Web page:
Toyota Land Cruiser Vs Honda CR-V
Both brands have high complaints in the engine and the axle & suspension, and minimal in gearbox and the cooling & heating systems. There downtime is about 2 hours again with Honda’s being slightly less.
Toyota’s biggest problems are in the braking system, fuel system and axle & suspension. Its least complaints are transmission, gearbox and air conditioning. Toyota’s greatest win over Honda is in electrical, transmission and the engine.
Honda’s highest problems are in electrical, engine and axle & suspension. Its least complains are in cooling & heating, fuel system and the gearbox while its greatest win over Toyota in the braking system, transmission and fuel system.
Overall then, there seems to be no clear winner as Toyota appears to have mastered the electrical system better that Honda, while the reverse is true for Honda in the braking system.
How does Maintenance Cost for the two brands compare as they age?
Maintenance costs are known to increase, the more a car is used. This means, a used car will have higher maintenance costs than a new one. Both Toyota and Honda retain their supremacy in cars with the lowest maintenance costs over time. They start off in positions 3 and 8, when new (first 75 miles) and end up in positions 2 and 3 (150,000 miles), respectively.
The A – Z of Maintenance
Manufacturers break down car maintenance into a 30-60-90 schedule to inspect/replace certain things in your car at 30, 60 and 90 miles. In addition, there are other ‘consumables’ like oil and oil filter that do not wait for scheduled maintenance and need to be replaced as and when required. Each car comes with a manual that gives a specific maintenance schedule but generally, the maintenance schedule is as follows:
The 30,000 Mile Maintenance checks and changes the:
- Air filter
- Fuel filter
The 60,000-Mile Maintenance checks and changes the:
- Brake Fluid
- Brake Pads/Shoes
- Brake Rotors
- Transmission Fluid
The 90,000-mile Maintenance checks and changes the:
- Power steering Fluid
- The good quality Spark Plugs/Ignition System
- Timing Belt/Chain
Consumables to keep an eye on include:
Oil and Filter
The non-synthetic oil used in the past required change at around 3,000 miles. The rule of thumb for the synthetic oil currently used by most cars is 5,000 – 10,000 miles.
It pays to regularly monitor your transmission fluid, rather than waiting for a miles-marker. Healthy fluid is pink and sweet-smelling, while its unhealthy counterpart is a darker red (or brown) and has a burnt-like smell. Though many cars have a dipstick for assessing transmission fluid, some don’t have it. Instead, contaminated fluid triggers the ‘check-engine’ light on the dashboard.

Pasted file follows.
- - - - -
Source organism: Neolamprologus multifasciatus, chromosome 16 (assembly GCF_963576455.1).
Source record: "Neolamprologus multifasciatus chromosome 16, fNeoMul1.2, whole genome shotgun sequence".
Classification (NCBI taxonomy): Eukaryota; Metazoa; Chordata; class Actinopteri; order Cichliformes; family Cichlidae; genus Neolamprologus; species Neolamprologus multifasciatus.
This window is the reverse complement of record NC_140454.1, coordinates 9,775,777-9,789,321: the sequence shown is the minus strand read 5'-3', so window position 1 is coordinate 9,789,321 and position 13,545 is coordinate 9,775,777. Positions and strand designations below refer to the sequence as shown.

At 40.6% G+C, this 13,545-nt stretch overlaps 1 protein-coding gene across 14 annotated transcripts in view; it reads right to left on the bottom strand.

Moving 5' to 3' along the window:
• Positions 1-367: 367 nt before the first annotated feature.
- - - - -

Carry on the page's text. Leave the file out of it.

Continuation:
Hoses on your car carry power steering fluid, coolant and what have you. With time, the rubber can crack as it ages. This may very well bust the hose, so it is important to keep checking and changing hoses, as need arises.
Worn-out tires will earn you a ticket in the short run, but cause accidents in the long. Internal tire problems may manifest in a number of complications like steering wheel vibrations, or suspensions requiring constant alignment.
Other need-to-regularly-observe and act with speed include:
- Faulty windows
- Starter issues
- Other strange/uncharacteristic new arrivals like unexplained noises
9 ways to reduce your maintenance cost
- Don’t always take your car to the dealer for routine maintenance, especially if tour car has no problem. There things you can do yourself like changing the oil.
- Be observant on how fast the coolant and oil are used up, especially after service. Oil leaking into the exhaust also leads to a burning smell which should be a red flag.
- Purchase an extended warranty or other vehicle protection plans will cover most costly repairs.
- Keep regular maintenance. Most roadside woes are a result of evading basic maintenance tasks.
- Constantly check and replace consumable like washer fluid, wipers etc. A stitch in time saves nine.
- Confirm proper tire inflation pressure each time you fuel up. The checkup is best done on cold tires as tire pressure increases as the tire warms up and rotate the tires every 7,500 miles.
- Replace all the tires at the same time, using tires from the same manufacturer and of the same state. Mixing tires of different size, type and degree of wear can damage the powertrain, reduce braking performance and controllability.
- Avoid driving on empty. Consistent running out of gas may damage the fuel pump.
- Monitor your cars gas mileage performance. Decreasing performance could mean many things including dirty air filter, worn out spark plugs, poor tire pressure and leaky fuel injector.
Both Toyota and Honda are always within the top half of the pack of the brands or models the least maintenance costs. Their performance is the same in both the UK and the US. It does not matter whether they are brand new, or have been around for some time.
Their performance is the same whether brand new or used. All the same, in the Toyota Vs Honda – maintenance cost comparison, Honda seems to be marginally ahead, when looking at the math. With Toyota, however, you are spoilt for choice on the model to choose.